View from the airport: Microsoft Ignite 2019

After a conference full of pragmatism, compromise and humble pie, it’s time Microsoft went back to basics

Microsoft's enormous flagship Ignite conference is now over for another year, but the roadshow has only just started – the company is set to visit a total of 30 different countries between now and mid-April 2020.

It was perhaps the largest conference I had ever attended personally, and featured a massive number of updates across its software and cloud portfolio. Major highlights include a new hybrid cloud platform dubbed Azure Arc, a new strategy and look for its Edge browser, and a raft of updates for its Teams suite.

What struck me most, however, was Microsoft's pragmatic attitude to both its investments and long-term goals. Whether the result of shrewd thinking or simply a realisation that the market isn't where the company wants it to be, Microsoft is looking to compromise.

Perhaps the most prominent example of this was in its security content. Ignite's security and compliance keynote – the first of its kind for Microsoft – was packed with updates across Microsoft's portfolio. However, despite the announcements, Microsoft wanted attendees to leave with 3 simple rules to follow: Turn on MFA, stay up to date, and use SecureScore (the company's built-in compliance tool).

In fact, speaking with executives after the show, I learned that these rules had been baked into every security presentation across the week, some 21 sessions. Every presenter was told to include one last slide that reminded users to turn on MFA.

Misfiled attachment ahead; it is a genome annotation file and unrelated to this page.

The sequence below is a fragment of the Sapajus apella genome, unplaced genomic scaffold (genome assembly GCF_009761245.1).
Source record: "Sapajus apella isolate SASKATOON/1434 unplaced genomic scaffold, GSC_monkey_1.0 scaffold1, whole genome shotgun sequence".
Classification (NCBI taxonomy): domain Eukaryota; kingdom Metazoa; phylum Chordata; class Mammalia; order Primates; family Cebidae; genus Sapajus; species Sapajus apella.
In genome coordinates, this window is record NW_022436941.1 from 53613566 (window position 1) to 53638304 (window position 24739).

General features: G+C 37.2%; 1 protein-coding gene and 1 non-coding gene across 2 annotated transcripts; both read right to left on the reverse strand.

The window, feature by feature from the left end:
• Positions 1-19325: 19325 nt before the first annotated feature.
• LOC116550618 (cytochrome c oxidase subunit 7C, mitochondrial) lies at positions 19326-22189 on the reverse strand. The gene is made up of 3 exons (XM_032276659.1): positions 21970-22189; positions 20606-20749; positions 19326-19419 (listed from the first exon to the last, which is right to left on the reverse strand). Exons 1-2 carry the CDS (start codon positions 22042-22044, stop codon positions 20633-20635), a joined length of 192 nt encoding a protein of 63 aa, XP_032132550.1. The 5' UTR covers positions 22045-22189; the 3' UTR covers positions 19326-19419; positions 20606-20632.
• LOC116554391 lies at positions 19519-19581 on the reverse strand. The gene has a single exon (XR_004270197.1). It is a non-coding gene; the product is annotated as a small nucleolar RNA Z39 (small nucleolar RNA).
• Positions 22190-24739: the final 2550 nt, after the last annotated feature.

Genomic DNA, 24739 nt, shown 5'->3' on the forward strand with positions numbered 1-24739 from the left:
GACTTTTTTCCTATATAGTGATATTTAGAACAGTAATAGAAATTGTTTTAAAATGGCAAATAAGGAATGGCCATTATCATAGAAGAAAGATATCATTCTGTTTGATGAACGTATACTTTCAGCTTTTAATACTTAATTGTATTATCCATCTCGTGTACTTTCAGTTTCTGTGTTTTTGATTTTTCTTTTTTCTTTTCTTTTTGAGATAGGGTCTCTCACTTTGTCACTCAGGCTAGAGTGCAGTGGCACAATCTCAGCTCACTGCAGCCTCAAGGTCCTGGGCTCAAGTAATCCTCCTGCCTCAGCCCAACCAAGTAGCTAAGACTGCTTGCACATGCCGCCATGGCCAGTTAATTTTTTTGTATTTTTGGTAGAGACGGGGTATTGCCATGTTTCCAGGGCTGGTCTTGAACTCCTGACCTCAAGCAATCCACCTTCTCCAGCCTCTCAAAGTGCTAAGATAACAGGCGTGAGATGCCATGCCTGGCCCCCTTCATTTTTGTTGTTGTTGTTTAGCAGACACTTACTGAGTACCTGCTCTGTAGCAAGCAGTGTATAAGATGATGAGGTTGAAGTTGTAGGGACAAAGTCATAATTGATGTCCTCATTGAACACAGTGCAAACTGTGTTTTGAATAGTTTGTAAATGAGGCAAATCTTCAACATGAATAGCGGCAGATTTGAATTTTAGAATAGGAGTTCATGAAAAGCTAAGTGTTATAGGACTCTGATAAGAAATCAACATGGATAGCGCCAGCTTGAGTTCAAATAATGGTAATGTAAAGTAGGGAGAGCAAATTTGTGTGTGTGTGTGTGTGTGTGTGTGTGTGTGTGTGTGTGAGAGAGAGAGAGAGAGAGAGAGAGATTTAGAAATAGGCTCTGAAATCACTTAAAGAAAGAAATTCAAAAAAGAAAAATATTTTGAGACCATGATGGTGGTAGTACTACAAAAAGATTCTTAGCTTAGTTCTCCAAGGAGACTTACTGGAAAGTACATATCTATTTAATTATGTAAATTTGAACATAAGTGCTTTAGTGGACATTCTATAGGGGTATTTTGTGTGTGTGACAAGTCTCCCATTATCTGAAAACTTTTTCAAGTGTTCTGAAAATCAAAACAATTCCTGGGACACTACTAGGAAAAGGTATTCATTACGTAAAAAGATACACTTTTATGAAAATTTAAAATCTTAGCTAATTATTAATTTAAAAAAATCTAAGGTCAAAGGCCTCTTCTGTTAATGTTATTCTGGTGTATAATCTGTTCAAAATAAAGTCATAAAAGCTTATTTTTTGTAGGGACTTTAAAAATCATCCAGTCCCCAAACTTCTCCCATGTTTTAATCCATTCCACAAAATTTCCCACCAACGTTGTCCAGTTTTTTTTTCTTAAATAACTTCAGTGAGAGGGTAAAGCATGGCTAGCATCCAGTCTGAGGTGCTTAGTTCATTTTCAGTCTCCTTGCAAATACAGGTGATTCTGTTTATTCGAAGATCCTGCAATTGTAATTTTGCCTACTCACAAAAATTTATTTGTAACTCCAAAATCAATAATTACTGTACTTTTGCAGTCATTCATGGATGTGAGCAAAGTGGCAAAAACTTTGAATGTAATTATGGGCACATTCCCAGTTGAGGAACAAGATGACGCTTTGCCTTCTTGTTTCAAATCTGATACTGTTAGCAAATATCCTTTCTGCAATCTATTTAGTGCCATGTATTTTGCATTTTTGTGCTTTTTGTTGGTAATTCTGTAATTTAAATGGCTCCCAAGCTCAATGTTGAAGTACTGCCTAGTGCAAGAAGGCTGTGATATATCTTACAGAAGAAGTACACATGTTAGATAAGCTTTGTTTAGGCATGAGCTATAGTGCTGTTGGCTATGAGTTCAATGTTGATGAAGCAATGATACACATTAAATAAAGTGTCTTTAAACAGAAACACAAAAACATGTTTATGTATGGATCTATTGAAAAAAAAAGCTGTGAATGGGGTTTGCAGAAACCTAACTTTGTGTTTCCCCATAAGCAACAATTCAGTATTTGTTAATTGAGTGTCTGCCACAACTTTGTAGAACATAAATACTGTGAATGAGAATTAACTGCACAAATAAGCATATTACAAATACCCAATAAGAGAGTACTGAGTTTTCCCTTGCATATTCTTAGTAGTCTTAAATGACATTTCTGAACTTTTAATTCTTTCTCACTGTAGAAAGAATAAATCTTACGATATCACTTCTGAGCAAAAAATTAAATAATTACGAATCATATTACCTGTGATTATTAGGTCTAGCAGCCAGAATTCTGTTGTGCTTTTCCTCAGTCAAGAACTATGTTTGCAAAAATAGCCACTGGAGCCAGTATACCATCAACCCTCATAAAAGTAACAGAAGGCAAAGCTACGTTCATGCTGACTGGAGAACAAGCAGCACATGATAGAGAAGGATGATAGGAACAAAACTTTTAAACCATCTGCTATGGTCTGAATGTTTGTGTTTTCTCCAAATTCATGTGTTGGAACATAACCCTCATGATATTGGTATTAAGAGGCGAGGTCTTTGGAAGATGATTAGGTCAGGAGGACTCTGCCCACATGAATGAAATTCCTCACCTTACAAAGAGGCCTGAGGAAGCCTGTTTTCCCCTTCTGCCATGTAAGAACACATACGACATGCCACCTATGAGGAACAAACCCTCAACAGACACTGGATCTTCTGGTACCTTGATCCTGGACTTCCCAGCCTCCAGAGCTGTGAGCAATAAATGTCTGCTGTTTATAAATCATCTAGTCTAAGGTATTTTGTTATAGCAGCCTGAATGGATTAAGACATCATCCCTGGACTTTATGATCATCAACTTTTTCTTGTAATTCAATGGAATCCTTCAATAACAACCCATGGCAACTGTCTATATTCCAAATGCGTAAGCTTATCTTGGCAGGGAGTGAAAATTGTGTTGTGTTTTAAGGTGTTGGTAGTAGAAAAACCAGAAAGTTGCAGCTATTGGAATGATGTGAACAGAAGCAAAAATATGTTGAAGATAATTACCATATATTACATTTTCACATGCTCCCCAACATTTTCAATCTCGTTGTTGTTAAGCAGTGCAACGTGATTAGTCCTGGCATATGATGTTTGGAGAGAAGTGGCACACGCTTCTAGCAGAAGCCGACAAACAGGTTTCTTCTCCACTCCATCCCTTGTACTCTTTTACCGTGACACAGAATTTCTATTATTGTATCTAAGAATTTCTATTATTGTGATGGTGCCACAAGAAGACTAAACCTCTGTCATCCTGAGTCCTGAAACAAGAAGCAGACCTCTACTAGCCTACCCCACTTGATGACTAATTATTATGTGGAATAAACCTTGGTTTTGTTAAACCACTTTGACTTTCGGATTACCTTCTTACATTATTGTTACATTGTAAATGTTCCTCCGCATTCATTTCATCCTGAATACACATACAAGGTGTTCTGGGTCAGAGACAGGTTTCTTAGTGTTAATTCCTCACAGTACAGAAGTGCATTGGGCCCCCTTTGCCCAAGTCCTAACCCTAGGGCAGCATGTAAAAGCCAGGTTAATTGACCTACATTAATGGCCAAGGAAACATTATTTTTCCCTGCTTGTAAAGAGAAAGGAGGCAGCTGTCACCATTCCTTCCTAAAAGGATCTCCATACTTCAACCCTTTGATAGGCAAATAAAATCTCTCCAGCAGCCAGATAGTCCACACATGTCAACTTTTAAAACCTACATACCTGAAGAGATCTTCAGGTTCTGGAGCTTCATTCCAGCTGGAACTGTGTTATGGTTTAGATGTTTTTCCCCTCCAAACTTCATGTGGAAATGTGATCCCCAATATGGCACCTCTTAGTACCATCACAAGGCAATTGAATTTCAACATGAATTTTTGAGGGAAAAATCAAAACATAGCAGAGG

It's a self-confessed compromise from a company that has spent a number of years trying to pivot its customers towards passwordless security. In the words of Alex Simons, corporate vice president for Microsoft's Identity division, this is "the new Microsoft, it's a little bit more empathetic".

Passwordless remains an incredibly important part of Microsoft's security strategy, but it's clear that this goal is still some distance away – at least three years according to Simons. While it's managed to onboard over 100 million of its users to things like biometric security, it still has around 700 million left to go. It's clear that customers aren't quite ready to completely change their own approaches to security. Whether that's due to the complexity of legacy hardware, or simply a reluctance to change, the company isn't quite meeting its customers where they are.

It's clear then why Microsoft is now making its MFA tool free for every user – it's a reluctant nod to customers, saying: "If you're going to use passwords, at least do it properly".

The same can be said for Microsoft's ambition for its Edge browser. The industry was eager to see what the company would do with its modernised platform, having just moved to the Chromium source code. It was never going to be enough to say that Edge now has parity with Google Chrome over things like compatibility and performance. Microsoft knew that, and from the way Edge is now being sold it seems the company is no longer trying to compete with rivals that are too far ahead in the race.

Instead, the company has taken quite a bold, and potentially innovative, step to try and fuse together the capabilities of a web browser with the data of a company's intranet. Edge is now pitched as a business companion tool that quite frankly could make the browser relevant again in the market.

Microsoft has had a difficult year, no more so than with a Windows platform that's been plagued with bugs and shoddy launches. Those experiences, backlash from customers and its growing irrelevance in certain markets seems to have humbled the company, and so it's now time to start meeting customers where they are, rather than telling them where they need to be.

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